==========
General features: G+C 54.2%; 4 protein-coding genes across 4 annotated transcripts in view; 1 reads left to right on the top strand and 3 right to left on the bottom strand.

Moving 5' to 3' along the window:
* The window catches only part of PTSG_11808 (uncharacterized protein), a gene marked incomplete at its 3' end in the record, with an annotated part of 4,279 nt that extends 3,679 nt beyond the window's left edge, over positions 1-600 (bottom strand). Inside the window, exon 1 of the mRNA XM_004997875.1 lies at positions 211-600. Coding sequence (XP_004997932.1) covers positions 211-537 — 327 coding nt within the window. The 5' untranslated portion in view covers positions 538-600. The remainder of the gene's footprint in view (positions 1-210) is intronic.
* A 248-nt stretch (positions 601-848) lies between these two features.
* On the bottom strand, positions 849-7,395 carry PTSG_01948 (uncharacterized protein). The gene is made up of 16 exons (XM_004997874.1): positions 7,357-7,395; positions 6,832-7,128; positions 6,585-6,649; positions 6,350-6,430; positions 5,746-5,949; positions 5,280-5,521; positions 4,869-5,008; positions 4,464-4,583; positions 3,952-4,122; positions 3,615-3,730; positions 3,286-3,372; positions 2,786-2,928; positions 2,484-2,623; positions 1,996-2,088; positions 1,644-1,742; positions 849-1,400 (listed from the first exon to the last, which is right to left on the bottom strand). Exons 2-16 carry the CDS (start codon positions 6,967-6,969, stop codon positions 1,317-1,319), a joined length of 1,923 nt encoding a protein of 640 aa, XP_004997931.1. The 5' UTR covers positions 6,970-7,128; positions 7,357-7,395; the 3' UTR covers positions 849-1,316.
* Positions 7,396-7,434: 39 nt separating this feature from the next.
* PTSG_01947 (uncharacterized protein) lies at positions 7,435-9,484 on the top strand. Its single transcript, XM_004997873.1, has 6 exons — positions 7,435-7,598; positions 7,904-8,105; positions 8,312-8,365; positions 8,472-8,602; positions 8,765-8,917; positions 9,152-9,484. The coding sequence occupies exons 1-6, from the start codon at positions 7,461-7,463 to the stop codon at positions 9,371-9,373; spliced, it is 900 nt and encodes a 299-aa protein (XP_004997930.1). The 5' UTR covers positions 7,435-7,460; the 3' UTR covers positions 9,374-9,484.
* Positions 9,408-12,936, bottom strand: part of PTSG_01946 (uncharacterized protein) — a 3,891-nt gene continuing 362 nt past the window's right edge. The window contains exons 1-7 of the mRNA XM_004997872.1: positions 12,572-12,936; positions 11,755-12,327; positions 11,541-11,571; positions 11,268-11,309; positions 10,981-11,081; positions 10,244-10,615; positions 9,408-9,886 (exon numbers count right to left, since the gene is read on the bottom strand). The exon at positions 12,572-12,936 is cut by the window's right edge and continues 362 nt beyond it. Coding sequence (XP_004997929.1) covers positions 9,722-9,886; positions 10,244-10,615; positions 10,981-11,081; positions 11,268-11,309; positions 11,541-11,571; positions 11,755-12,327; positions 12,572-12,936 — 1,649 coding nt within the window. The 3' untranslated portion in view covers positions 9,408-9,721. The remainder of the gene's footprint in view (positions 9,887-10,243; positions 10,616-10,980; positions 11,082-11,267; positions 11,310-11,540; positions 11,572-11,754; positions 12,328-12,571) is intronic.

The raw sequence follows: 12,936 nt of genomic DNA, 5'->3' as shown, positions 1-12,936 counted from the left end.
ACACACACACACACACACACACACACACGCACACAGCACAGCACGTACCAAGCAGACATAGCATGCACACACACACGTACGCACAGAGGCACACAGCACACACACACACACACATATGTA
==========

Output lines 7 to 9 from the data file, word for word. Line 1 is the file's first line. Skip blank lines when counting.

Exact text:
* PTSG_01947 (uncharacterized protein) lies at positions 7,435-9,484 on the top strand. Its single transcript, XM_004997873.1, has 6 exons — positions 7,435-7,598; positions 7,904-8,105; positions 8,312-8,365; positions 8,472-8,602; positions 8,765-8,917; positions 9,152-9,484. The coding sequence occupies exons 1-6, from the start codon at positions 7,461-7,463 to the stop codon at positions 9,371-9,373; spliced, it is 900 nt and encodes a 299-aa protein (XP_004997930.1). The 5' UTR covers positions 7,435-7,460; the 3' UTR covers positions 9,374-9,484.
* Positions 9,408-12,936, bottom strand: part of PTSG_01946 (uncharacterized protein) — a 3,891-nt gene continuing 362 nt past the window's right edge. The window contains exons 1-7 of the mRNA XM_004997872.1: positions 12,572-12,936; positions 11,755-12,327; positions 11,541-11,571; positions 11,268-11,309; positions 10,981-11,081; positions 10,244-10,615; positions 9,408-9,886 (exon numbers count right to left, since the gene is read on the bottom strand). The exon at positions 12,572-12,936 is cut by the window's right edge and continues 362 nt beyond it. Coding sequence (XP_004997929.1) covers positions 9,722-9,886; positions 10,244-10,615; positions 10,981-11,081; positions 11,268-11,309; positions 11,541-11,571; positions 11,755-12,327; positions 12,572-12,936 — 1,649 coding nt within the window. The 3' untranslated portion in view covers positions 9,408-9,721. The remainder of the gene's footprint in view (positions 9,887-10,243; positions 10,616-10,980; positions 11,082-11,267; positions 11,310-11,540; positions 11,572-11,754; positions 12,328-12,571) is intronic.

The raw sequence follows: 12,936 nt of genomic DNA, 5'->3' as shown, positions 1-12,936 counted from the left end.